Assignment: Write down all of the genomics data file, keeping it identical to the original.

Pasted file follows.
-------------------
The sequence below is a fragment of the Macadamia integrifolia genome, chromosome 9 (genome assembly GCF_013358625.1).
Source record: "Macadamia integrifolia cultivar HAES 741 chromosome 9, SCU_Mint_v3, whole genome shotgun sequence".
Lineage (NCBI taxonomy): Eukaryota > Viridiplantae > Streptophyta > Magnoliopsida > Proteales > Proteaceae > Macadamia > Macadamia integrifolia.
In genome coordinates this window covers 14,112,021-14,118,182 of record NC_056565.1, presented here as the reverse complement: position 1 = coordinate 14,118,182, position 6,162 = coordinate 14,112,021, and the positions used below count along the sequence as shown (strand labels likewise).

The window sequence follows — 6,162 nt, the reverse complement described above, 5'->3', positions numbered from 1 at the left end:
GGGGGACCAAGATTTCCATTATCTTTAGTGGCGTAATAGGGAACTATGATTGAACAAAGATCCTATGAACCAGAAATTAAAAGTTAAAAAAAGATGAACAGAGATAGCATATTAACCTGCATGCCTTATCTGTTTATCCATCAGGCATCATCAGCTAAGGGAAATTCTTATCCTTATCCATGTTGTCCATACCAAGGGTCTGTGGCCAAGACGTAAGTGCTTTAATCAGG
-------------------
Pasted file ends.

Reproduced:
The sequence below is a fragment of the Macadamia integrifolia genome, chromosome 9 (genome assembly GCF_013358625.1).
Source record: "Macadamia integrifolia cultivar HAES 741 chromosome 9, SCU_Mint_v3, whole genome shotgun sequence".
Lineage (NCBI taxonomy): Eukaryota > Viridiplantae > Streptophyta > Magnoliopsida > Proteales > Proteaceae > Macadamia > Macadamia integrifolia.
In genome coordinates this window covers 14,112,021-14,118,182 of record NC_056565.1, presented here as the reverse complement: position 1 = coordinate 14,118,182, position 6,162 = coordinate 14,112,021, and the positions used below count along the sequence as shown (strand labels likewise).

The window sequence follows — 6,162 nt, the reverse complement described above, 5'->3', positions numbered from 1 at the left end:
GGGGGACCAAGATTTCCATTATCTTTAGTGGCGTAATAGGGAACTATGATTGAACAAAGATCCTATGAACCAGAAATTAAAAGTTAAAAAAAGATGAACAGAGATAGCATATTAACCTGCATGCCTTATCTGTTTATCCATCAGGCATCATCAGCTAAGGGAAATTCTTATCCTTATCCATGTTGTCCATACCAAGGGTCTGTGGCCAAGACGTAAGTGCTTTAATCAGG